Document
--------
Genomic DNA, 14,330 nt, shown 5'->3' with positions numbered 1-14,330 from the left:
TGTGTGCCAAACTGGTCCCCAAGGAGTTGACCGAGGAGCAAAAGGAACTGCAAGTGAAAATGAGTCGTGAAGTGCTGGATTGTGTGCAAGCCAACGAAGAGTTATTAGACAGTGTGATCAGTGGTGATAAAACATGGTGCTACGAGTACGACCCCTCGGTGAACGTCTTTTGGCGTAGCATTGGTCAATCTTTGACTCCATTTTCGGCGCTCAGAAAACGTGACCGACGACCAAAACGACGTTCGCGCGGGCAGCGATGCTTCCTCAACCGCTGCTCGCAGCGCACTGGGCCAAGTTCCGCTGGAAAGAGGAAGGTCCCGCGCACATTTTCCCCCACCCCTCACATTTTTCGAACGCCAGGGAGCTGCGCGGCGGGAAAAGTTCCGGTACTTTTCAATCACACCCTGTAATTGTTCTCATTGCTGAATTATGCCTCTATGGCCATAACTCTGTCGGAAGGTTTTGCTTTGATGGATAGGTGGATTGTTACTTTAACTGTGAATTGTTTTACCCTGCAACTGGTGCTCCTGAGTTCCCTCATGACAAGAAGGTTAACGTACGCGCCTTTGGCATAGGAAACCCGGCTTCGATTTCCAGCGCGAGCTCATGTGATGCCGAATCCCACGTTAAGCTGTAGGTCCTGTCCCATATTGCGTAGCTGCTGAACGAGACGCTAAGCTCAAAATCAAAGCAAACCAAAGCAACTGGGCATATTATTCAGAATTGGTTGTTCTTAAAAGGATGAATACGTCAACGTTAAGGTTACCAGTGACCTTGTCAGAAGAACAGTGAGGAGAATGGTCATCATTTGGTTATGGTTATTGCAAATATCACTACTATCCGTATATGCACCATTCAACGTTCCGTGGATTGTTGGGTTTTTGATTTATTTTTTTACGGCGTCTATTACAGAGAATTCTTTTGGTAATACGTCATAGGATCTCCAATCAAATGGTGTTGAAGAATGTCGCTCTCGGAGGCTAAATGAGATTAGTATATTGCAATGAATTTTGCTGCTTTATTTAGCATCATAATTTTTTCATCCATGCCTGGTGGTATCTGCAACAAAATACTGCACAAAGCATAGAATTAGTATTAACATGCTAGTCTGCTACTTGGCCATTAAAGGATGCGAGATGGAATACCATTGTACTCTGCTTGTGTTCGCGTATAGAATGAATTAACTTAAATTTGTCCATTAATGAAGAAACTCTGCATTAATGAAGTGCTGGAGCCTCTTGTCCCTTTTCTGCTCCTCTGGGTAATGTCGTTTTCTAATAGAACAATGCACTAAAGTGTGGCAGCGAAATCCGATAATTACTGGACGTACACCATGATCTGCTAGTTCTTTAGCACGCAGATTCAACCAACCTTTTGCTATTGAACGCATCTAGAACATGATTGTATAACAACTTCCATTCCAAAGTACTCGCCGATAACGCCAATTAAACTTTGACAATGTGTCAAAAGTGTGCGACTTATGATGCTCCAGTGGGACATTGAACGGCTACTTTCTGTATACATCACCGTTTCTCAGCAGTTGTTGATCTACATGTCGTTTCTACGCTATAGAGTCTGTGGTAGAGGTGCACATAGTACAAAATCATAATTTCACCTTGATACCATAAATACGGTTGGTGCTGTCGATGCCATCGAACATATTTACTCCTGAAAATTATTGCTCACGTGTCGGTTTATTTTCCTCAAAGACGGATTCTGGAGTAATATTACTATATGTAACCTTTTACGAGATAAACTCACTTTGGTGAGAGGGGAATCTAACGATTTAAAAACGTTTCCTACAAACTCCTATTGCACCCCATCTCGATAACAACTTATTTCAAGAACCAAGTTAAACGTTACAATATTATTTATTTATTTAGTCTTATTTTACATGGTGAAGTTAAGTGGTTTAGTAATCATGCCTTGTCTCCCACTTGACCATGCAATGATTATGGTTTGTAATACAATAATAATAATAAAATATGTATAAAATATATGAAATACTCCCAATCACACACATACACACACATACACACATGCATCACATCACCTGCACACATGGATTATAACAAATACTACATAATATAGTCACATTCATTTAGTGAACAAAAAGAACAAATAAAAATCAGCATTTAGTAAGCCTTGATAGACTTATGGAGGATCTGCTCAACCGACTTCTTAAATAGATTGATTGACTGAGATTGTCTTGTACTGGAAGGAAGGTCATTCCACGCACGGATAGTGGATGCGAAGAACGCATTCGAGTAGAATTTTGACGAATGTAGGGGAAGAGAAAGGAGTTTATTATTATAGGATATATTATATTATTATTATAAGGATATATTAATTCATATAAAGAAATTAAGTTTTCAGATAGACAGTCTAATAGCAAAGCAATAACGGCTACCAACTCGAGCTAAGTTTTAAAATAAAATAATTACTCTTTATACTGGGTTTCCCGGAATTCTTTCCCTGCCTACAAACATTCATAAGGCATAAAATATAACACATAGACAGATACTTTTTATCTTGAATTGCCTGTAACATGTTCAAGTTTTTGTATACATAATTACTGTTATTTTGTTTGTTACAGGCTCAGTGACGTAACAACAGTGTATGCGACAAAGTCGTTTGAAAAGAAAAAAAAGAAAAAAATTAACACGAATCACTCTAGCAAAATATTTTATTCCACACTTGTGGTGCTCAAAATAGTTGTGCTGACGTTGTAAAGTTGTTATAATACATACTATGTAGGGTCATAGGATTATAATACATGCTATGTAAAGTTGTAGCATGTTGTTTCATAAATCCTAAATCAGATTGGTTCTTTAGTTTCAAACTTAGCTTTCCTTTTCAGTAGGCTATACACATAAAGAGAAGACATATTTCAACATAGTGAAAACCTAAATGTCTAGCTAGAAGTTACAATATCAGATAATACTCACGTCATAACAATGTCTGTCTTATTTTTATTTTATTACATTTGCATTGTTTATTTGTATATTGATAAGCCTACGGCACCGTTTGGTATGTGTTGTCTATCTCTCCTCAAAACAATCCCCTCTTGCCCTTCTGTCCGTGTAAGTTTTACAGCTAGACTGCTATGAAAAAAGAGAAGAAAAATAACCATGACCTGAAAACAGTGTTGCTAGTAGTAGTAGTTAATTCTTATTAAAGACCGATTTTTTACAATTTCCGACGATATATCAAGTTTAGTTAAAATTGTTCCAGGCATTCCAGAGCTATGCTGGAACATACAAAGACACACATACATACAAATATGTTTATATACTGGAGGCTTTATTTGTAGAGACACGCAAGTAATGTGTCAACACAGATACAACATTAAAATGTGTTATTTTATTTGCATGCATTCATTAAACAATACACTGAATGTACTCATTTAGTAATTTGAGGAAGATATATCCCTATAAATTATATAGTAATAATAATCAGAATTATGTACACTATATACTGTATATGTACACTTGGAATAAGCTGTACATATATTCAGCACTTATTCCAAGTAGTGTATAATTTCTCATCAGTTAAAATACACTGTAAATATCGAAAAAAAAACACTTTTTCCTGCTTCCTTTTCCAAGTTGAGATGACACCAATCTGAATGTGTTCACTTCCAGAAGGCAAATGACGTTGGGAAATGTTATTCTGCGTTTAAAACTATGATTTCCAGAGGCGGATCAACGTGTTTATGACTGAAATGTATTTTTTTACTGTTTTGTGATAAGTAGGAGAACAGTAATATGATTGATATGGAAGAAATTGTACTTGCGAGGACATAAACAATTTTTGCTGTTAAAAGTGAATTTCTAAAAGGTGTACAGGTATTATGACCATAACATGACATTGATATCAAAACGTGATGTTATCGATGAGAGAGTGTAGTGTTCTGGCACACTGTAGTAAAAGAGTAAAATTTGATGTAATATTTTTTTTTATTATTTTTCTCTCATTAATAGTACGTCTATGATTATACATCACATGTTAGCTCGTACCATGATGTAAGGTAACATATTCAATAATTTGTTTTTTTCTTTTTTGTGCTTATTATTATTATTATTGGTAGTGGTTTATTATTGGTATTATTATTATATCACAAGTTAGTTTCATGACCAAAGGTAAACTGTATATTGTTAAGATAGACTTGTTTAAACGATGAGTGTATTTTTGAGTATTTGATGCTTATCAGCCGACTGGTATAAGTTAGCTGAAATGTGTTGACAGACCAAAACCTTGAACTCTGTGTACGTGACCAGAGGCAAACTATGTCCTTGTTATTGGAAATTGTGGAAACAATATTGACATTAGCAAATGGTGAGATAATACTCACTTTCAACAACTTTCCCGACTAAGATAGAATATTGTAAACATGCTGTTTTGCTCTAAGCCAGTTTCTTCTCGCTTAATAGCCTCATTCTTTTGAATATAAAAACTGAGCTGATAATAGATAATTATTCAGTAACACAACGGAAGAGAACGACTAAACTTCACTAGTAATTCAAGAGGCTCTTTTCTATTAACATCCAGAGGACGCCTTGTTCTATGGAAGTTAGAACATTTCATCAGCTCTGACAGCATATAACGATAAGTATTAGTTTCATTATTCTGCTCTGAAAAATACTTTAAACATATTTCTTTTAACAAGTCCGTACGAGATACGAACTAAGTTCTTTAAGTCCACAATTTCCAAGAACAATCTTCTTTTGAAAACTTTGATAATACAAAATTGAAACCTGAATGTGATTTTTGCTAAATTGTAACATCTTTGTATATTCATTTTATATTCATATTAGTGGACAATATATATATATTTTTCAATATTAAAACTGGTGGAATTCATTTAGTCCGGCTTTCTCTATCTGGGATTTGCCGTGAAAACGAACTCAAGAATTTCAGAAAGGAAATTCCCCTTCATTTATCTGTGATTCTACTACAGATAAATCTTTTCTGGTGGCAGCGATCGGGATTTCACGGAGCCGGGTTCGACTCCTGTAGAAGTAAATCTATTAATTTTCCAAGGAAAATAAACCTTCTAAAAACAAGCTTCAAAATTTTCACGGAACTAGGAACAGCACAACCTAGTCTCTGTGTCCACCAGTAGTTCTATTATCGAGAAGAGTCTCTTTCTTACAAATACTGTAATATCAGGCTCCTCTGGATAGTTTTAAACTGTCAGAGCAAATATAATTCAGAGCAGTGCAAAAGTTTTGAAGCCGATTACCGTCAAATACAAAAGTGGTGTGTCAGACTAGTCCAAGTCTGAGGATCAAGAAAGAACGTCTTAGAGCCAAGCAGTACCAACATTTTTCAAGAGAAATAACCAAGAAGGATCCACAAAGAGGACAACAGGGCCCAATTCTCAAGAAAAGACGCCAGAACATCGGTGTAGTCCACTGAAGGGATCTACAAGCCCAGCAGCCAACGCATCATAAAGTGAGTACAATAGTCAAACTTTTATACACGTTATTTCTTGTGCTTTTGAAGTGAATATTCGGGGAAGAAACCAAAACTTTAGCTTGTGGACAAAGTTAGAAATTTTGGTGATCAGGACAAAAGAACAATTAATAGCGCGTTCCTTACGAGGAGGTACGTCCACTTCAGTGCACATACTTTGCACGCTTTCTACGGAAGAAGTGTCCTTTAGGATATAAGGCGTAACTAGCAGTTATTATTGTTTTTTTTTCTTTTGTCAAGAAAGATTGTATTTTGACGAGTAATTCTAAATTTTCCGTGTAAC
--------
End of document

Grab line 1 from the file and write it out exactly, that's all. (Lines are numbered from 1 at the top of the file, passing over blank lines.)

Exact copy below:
Genomic DNA, 14,330 nt, shown 5'->3' with positions numbered 1-14,330 from the left: